CA Reparations Task Force Eyes $500,000 for Descendants of Slavery

California’s Reparations Task Force, first in the U.S., says 500K is owed to some Black Californians, and is still considering more charges
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California’s first-in-the-nation Reparations Task Force has six months until it must submit its final report to the lawmakers who created it, but in numbers floated last week the panel suggested that the state pay some descendants of enslaved people nearly $500,000 each based on what it defines as three harms caused by slavery. The task force—comprised of elected officials, civil rights activists, attorneys, and academics—is also evaluating what it identifies as two further harms, and may assess further damages it says are due to certain descendants based on those calculations as well.

As MarketWatch reports, so far the nine-member body created by Gov. Gavin Newson and the state legislature in September 2020 has arrived at a tally of just over $475,100 to be potentially paid by the state to some Black Californians based on the harms of housing discrimination and redlining ($223,239), mass incarceration ($124,678), and shortened life expectancy ($127,226). The two additional harms the task force is still evaluating are the devaluation of Black businesses and unjust property taking.

The task force—already controversial even among certain former supporters for its decision to limit state compensation to the descendants of free and enslaved Black people living in the country before the end of the 19th century—could also recommend that current California taxpayers be held accountable even beyond its recommended payments if it finds that there is a continuing racial wealth gap connected to slavery. The economic consultants and a task force member, however, admitted that this last bit could be a particularly hard sell even for the most helpful elected officials, and more specifically for voters who are by no means guaranteed to keep those elected officials elected.

“The wealth gap is the cumulative impact of racism over time,” said Jovan Scott Lewis, a UC Berkeley professor and a task force member. But the existing data on a racial wealth gap is national, and Lewis and expert task force economic consultants know of no wealth-gap data specific to California, MarketWatch reports, though they said on Thursday that they will try to come up with some solution (although that does not sound like math).

Attorney Kamilah Moore, chair of the task force, also said this week that it is coming closer to an agreement regarding what time frames to apply to the five main harms based on research specific to California such as redlining, the building of freeways that displaced Black residents and more. The latest timeframes the task force is considering are:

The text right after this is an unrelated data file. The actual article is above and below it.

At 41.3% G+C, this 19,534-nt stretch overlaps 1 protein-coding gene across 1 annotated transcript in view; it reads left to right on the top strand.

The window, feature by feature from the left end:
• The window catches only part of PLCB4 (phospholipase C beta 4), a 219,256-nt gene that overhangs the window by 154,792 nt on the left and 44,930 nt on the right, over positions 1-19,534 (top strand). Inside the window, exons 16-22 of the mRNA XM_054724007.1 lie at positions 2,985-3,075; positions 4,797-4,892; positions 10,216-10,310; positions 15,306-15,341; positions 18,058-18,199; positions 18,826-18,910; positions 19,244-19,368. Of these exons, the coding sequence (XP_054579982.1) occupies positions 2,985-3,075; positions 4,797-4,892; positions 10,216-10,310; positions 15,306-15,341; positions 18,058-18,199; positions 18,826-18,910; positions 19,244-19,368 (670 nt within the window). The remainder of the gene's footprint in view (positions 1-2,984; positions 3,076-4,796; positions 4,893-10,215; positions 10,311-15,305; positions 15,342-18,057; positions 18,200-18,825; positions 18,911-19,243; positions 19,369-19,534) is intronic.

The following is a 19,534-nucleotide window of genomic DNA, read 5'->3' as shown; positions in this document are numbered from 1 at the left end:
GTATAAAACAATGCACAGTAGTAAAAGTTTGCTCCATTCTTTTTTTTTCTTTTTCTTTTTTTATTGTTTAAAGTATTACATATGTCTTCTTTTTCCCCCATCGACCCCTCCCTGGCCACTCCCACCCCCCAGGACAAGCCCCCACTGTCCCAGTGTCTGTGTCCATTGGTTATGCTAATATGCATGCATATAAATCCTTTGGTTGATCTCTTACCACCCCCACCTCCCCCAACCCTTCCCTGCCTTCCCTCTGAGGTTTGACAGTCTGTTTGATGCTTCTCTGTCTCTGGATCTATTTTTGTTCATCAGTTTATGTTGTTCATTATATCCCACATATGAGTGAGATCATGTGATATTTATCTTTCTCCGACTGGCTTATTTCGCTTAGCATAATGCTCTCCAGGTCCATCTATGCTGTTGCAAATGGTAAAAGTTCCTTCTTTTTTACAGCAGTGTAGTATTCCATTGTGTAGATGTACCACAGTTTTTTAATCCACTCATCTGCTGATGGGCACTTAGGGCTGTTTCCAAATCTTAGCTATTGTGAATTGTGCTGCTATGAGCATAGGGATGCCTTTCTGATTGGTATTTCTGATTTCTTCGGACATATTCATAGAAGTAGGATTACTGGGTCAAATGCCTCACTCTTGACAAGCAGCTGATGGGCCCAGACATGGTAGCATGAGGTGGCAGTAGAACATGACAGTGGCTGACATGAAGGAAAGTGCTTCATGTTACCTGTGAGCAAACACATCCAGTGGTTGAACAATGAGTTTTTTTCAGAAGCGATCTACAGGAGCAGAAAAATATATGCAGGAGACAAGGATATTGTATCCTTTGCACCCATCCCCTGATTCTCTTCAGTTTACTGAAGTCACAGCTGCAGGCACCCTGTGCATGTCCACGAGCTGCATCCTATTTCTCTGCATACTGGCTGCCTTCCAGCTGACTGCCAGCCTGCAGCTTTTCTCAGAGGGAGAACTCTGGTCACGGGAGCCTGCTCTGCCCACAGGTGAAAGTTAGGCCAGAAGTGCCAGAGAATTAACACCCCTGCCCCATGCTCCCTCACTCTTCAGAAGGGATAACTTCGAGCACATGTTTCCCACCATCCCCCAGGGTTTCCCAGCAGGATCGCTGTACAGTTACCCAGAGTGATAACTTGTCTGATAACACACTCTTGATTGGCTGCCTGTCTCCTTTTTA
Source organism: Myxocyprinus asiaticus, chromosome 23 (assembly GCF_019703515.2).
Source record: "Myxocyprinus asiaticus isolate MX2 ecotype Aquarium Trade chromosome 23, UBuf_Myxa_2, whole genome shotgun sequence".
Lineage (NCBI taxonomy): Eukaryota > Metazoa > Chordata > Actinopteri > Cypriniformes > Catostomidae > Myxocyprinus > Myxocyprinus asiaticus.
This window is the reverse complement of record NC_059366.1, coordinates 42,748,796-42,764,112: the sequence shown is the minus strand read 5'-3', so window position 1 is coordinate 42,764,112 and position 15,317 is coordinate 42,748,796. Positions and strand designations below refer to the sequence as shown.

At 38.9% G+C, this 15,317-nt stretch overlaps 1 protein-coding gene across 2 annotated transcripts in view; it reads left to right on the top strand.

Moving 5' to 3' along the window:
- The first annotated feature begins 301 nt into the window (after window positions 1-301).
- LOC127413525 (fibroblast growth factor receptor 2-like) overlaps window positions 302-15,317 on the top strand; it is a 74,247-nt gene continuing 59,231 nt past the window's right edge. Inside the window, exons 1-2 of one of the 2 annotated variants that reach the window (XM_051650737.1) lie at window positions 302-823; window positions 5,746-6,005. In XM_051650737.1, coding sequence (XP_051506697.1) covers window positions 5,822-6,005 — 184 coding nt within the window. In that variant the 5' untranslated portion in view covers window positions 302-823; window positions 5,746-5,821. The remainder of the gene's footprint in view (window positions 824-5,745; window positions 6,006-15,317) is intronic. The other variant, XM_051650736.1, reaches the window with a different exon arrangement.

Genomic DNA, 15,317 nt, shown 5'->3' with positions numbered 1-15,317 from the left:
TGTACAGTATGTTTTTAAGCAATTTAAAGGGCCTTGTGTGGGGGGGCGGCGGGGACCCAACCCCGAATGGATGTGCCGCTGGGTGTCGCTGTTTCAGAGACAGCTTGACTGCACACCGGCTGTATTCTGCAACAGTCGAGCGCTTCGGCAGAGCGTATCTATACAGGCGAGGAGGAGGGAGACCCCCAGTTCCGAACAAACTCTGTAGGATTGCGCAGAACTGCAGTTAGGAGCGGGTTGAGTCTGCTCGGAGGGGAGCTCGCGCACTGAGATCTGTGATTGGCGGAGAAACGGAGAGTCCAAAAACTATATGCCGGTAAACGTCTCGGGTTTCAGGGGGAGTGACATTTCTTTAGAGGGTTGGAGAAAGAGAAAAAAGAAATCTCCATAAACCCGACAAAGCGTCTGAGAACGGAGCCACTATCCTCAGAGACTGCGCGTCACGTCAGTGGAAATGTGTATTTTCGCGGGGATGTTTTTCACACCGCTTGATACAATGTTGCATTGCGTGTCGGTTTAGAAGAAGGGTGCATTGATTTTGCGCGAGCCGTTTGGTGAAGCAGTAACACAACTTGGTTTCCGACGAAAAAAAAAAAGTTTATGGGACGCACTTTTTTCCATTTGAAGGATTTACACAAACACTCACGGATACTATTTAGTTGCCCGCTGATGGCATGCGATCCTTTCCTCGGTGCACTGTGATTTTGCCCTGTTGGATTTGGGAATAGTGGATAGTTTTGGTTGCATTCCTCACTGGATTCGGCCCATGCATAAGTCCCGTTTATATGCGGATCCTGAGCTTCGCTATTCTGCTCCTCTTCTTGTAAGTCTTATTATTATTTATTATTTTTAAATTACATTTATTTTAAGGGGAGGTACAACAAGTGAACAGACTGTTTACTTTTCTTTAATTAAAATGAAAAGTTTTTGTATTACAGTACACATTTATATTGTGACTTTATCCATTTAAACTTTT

• Unjust property takings: 1920 to present
  • Devaluation of Black businesses: 1900 to present
  • Housing discrimination and houselessness: 1937 to 1977
  • Mass incarceration and overpolicing: 1970 to present
  • Health harms: 1900 to present

California, history buffs will note, was not a slave state, and it sent thousands of troops to their deaths defending the Union, but the bill creating the reparations task force notes that Golden State law and policy “continue to disproportionately and negatively affect African Americans as a group and perpetuate the lingering material and psychosocial effects of slavery.”

Depending on one’s point of view, California is either once again at the avant guard of American law in being the first to actually move toward paying some citizens from the taxes of many based exclusively on race and heritage, or a lot of state pols are enjoying their last terms in office… Or, perhaps, another hopeless hodgepodge of every usual California glad-handing yokel will be up next November.

Max Fennell, a 35-year-old coffee company owner, told U.S. News and World Report that every person should get $350,000 in compensation to close the racial wealth gap and Black-owned businesses should receive $250,000, which would help them to flourish.

“It’s a debt that’s owed, we worked for free,” he said. “We’re not asking; we’re telling you.”

The legislature will have to approve any payments the task force suggests, and Newsom will have to sign off, so it remains to be seen how much of that “We’re not asking; we’re telling you,” narrative any electioneering locals will try to push as they pursue viable careerism.

Additionally, the task force now says its government-issued mandate should be extended indefinitely beyond its current June 2023 deactivation date, which would allow the entirely unelected members of the task force to maintain their power-consultancies and to ensure their efforts—unevaluated by any second or third parties—aren’t “all for naught,” as State Sen. Steven Bradford, a member of the task force, said during Thursday’s meeting.


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